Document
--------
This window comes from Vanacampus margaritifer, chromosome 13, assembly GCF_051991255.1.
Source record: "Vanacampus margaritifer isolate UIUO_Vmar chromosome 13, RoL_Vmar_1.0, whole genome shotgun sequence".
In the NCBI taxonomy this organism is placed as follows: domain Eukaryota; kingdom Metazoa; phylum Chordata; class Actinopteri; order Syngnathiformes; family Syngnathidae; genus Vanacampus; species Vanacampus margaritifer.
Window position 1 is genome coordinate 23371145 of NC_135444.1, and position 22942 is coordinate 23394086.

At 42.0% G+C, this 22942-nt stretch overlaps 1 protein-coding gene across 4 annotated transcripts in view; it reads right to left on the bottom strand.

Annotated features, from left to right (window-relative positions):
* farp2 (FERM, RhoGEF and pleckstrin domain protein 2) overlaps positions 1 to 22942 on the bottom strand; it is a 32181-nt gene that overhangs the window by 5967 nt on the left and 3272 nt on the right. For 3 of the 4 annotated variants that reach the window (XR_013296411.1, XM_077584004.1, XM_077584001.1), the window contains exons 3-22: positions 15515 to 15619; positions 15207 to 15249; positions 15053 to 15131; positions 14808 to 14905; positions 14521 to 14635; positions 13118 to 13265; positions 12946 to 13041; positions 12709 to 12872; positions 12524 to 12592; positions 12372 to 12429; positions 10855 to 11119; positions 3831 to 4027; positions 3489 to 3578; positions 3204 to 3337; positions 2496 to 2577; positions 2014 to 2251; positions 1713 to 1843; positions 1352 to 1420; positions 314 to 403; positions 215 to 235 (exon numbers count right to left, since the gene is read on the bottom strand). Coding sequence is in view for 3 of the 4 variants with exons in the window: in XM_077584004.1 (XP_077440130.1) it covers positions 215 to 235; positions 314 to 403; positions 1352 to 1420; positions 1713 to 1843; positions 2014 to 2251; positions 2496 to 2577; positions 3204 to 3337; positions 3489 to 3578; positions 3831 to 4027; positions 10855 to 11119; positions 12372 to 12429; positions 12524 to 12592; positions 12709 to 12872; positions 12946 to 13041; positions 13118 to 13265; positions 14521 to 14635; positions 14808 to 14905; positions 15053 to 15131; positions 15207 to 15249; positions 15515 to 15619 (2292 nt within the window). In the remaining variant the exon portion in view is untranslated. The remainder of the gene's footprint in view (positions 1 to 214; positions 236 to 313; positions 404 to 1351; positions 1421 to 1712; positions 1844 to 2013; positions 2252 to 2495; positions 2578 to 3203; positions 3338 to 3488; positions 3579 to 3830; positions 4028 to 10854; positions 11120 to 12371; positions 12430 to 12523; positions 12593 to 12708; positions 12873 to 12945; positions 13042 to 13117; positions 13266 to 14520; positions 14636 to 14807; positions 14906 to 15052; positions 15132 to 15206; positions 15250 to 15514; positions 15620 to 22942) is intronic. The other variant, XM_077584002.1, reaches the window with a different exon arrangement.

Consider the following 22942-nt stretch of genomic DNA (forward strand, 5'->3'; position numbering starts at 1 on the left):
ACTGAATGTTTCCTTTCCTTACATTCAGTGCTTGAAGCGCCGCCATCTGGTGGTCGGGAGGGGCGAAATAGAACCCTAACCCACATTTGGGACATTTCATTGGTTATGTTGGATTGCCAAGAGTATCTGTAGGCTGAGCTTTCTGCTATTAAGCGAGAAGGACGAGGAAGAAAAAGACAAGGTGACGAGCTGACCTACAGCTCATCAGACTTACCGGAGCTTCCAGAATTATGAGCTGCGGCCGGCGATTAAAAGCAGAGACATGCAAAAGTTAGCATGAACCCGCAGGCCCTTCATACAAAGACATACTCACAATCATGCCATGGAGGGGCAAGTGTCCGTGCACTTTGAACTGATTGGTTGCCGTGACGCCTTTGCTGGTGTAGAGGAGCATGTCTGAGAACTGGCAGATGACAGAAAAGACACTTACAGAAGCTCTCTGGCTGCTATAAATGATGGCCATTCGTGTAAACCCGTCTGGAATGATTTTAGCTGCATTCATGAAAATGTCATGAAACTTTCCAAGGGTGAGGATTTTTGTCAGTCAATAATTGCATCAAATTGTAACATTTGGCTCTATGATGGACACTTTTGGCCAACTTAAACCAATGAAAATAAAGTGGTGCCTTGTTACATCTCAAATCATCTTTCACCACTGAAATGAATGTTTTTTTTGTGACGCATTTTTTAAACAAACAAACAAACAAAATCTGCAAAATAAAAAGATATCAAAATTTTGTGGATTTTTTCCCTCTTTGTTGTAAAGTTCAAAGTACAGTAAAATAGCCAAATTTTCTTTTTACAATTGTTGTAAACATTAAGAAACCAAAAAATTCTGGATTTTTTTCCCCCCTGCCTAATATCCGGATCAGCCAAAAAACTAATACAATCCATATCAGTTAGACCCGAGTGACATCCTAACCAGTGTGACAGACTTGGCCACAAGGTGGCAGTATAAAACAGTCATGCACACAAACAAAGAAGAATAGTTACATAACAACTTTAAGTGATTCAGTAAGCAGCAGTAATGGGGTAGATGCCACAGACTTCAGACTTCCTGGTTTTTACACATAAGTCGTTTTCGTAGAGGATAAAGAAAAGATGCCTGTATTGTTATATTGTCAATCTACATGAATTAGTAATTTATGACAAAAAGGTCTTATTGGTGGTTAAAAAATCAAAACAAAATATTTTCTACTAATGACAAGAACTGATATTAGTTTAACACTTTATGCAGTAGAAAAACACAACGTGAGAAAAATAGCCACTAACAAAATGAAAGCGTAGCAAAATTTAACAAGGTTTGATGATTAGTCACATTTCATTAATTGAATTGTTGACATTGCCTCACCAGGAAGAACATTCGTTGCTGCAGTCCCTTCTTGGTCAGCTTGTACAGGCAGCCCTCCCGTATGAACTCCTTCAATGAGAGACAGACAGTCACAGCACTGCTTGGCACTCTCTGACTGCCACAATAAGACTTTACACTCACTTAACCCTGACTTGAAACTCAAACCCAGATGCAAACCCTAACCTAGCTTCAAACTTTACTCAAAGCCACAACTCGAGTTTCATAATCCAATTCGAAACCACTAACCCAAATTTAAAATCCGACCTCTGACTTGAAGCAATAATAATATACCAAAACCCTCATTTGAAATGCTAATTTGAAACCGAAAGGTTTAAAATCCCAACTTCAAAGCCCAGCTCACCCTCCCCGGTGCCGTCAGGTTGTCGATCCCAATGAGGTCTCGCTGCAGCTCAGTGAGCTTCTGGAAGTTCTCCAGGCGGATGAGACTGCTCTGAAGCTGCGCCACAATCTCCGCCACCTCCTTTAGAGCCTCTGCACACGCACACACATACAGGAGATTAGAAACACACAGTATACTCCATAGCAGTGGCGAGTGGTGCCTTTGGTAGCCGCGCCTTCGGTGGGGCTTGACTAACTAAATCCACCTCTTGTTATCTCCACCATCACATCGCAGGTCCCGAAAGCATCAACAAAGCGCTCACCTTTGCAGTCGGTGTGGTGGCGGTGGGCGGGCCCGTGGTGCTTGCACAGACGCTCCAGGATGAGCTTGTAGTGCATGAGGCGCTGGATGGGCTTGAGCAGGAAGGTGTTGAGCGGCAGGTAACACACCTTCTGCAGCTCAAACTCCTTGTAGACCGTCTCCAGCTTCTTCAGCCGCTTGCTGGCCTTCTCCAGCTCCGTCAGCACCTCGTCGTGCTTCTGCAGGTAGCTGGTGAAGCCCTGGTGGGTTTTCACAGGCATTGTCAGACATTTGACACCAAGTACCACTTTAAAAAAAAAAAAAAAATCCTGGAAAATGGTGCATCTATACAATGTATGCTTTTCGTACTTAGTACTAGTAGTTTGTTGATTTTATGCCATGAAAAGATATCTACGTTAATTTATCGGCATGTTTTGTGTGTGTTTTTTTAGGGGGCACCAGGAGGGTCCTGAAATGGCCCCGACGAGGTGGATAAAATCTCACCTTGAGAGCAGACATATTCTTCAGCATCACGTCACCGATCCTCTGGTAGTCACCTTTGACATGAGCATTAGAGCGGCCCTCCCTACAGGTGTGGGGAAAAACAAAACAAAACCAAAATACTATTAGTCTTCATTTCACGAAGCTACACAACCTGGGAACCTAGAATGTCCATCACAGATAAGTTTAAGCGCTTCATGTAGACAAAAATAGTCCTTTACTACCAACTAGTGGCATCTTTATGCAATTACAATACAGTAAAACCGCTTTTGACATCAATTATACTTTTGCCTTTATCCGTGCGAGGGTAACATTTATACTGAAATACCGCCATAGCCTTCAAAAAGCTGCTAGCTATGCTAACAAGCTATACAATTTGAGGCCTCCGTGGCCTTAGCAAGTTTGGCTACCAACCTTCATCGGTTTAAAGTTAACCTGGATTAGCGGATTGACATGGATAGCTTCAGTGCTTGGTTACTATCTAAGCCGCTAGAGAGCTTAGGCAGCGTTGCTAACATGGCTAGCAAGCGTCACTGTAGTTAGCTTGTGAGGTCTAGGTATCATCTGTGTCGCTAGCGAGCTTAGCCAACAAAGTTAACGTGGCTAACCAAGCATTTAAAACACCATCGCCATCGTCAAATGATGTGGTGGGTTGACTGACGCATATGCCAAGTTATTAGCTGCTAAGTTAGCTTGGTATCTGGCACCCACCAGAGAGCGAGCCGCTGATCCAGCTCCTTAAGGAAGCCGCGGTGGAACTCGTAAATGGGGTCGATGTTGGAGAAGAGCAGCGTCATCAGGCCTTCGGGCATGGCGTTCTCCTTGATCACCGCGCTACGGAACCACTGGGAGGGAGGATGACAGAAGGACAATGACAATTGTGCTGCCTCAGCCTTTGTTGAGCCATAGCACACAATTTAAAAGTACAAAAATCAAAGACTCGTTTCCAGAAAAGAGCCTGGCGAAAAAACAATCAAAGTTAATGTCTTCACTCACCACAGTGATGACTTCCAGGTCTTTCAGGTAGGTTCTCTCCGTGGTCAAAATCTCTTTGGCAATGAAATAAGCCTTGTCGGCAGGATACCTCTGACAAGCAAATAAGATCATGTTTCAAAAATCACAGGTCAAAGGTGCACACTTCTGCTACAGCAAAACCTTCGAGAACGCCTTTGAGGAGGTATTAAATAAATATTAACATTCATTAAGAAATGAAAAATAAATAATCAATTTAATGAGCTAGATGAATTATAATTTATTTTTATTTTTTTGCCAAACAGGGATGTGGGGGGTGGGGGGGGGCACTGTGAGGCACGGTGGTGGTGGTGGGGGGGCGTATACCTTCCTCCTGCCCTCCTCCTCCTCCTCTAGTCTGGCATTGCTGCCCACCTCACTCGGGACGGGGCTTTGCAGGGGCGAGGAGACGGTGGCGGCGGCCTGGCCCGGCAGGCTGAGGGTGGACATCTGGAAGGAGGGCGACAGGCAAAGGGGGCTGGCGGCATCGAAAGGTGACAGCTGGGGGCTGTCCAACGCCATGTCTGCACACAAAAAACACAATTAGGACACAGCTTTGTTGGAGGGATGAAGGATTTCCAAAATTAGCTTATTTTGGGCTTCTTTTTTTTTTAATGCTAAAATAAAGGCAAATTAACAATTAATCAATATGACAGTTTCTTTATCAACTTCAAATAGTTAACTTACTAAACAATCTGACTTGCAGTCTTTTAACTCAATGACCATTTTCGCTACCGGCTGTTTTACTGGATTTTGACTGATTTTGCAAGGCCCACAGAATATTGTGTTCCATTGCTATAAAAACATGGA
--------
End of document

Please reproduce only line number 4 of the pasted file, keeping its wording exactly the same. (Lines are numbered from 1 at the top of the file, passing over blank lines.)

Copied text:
Window position 1 is genome coordinate 23371145 of NC_135444.1, and position 22942 is coordinate 23394086.